A new beginning for United States
THE EDITOR, Madam:
The insurrection in the United States (US) two weeks ago created much anxiety about the January 20 presidential inauguration, and if could proceed without incident. Fortunately, it did. The ceremony was powerful, with beautiful moments, symbolisms and messages of hope and unity. Finally, the Trump era is behind us. We will not miss the lies and indecency of a president who was selfish, narcissist and arrogant. In his final two weeks, Trump was banned from social media, losing his voice and the platform where he preached divisiveness, hate and fear, and where he tweeted insults almost daily. Leadership is about setting an example and delivering the right tone and messaging, and behaving like a responsible adult.
Fortunately, Trump boycotted all events; his presence would have been toxic and distracting. After four years of chaos and uncertainty, we are starting to see signs of normality returning to the US. I believe many insurgents might’ve been moved (even minimally) by the uplifting words of unity, hope and healing; this was complemented by musical performances from megastars, prayers, poetry, and, of course, Biden’s powerful speech. The day before the inauguration, President-elect Joe Biden and Vice-President-elect Kamala Harris hosted a tribute of lights, songs and prayers at the Lincoln Memorial to honour the over 400,000 Americans who died during the pandemic, a sharp contrast to the lack of empathy and compassion under the previous administration. Another proud moment was the swearing in of VP Kamala Harris, who has Jamaican and South Asian roots, and the first woman of colour to hold the office of vice-president of the United States .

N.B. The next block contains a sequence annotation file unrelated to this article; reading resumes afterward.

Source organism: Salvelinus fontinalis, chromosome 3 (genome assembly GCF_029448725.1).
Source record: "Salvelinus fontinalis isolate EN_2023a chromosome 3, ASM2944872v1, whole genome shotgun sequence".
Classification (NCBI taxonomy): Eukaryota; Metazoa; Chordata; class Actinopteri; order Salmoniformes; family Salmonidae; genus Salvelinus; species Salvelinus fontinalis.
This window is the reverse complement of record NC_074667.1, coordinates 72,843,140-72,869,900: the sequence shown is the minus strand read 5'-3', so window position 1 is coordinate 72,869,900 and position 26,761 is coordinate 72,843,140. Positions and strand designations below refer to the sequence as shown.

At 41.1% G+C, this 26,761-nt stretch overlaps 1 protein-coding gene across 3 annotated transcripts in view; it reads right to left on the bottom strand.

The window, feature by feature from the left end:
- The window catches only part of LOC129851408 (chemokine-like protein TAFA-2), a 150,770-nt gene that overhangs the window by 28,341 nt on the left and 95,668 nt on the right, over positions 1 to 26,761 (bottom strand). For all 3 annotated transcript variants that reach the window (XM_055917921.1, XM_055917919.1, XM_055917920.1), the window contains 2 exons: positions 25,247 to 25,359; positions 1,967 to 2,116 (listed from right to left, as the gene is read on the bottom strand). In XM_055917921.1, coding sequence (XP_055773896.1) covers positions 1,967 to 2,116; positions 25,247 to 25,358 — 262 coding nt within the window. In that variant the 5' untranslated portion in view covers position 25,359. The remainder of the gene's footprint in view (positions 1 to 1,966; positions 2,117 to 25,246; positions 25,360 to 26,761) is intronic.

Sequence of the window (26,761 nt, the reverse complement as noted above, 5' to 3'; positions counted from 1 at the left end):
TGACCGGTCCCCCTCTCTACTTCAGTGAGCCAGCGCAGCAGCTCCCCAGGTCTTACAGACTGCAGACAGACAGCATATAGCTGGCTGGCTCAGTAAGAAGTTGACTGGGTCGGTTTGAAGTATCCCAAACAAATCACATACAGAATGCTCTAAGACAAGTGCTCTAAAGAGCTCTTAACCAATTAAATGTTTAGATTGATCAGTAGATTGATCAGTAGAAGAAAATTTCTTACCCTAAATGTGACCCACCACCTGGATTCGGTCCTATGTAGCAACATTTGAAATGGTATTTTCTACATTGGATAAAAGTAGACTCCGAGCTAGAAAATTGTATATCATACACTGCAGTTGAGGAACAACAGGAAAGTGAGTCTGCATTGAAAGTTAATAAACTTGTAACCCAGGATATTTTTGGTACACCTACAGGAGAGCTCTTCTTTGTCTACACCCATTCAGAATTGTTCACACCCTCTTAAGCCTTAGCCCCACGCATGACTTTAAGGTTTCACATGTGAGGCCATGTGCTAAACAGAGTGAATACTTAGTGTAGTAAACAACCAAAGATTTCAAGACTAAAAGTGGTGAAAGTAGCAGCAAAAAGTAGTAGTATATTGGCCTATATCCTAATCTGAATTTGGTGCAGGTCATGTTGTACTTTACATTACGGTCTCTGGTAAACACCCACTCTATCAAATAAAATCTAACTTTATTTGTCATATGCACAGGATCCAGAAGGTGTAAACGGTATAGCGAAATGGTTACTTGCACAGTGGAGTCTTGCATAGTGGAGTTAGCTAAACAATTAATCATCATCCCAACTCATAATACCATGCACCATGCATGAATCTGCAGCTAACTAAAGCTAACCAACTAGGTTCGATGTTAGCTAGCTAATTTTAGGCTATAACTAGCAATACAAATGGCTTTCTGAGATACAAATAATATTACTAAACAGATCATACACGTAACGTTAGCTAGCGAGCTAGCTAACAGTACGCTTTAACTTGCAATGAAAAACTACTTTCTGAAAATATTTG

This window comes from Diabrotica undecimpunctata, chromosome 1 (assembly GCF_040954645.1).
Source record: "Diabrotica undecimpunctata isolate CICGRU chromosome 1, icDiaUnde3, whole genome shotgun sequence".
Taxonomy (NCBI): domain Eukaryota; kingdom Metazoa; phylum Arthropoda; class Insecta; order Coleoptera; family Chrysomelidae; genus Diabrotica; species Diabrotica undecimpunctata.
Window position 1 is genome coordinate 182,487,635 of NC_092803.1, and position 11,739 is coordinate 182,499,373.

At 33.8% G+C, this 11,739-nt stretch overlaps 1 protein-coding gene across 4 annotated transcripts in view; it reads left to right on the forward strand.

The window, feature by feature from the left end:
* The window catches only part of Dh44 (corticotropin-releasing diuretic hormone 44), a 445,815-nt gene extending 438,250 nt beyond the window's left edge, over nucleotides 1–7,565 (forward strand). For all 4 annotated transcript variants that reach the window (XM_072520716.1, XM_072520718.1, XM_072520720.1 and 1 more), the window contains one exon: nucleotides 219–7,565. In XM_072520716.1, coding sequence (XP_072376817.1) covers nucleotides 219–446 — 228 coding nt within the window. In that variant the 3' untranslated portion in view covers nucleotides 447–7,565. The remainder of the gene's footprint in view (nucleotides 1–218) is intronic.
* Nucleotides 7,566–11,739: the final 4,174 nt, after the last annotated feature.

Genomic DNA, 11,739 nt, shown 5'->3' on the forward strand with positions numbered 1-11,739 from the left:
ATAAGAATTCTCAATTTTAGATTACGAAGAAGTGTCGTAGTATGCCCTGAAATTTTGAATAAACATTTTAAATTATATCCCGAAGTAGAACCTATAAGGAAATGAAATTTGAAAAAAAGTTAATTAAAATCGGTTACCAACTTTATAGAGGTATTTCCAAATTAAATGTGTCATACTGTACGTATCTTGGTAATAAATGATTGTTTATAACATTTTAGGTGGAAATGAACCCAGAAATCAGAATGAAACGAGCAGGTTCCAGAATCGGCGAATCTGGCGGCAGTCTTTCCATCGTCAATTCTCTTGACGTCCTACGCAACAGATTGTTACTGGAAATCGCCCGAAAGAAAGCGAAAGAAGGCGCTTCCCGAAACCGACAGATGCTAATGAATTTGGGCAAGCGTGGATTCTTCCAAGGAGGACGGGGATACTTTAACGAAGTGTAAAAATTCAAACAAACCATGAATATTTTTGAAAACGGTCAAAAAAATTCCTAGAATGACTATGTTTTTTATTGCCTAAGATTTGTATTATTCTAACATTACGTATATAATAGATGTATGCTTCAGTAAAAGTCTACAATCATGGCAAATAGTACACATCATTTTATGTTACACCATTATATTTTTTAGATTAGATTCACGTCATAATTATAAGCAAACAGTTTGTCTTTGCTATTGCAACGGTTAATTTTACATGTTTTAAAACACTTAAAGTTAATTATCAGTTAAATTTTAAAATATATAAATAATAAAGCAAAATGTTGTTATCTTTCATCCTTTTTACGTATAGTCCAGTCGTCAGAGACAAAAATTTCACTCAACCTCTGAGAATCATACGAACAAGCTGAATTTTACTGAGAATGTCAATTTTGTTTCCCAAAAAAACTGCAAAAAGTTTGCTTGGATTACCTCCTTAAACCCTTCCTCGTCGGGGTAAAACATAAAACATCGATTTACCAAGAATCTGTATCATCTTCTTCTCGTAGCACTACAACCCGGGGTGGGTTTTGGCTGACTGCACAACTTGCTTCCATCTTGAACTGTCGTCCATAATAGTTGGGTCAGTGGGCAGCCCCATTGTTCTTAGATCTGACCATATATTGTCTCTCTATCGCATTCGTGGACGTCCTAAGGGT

The sight of former Presidents Obama, Bush and Clinton was a strong display of solidarity and unity. I was also impressed with the first official press briefing by new White House Press Secretary Jen Psaki, which was handled with diplomacy, decorum and dignity.
The road ahead will not be easy, but there is hope. In the words of Amanda Gorman, national youth Poet Laureate, who wrote the inspiring poem The Hill We Climb, which she recited at the end of the inauguration, the last stanza reads:
“We will rebuild, reconcile and recover
In every known nook of our nation, in every corner called our country,
our people diverse and beautiful will emerge battered and beautiful.
When day comes, we step out of the shade aflame and unafraid.
The new dawn blooms as we free it.
For there is always light.
If only we’re brave enough to see it.
If only we’re brave enough to be it.”
And as the day ended with a magnificent inauguration concert, packed with A-list stars, and a spectacular fireworks display above the Capitol Buildings, one couldn’t help but feel relieved.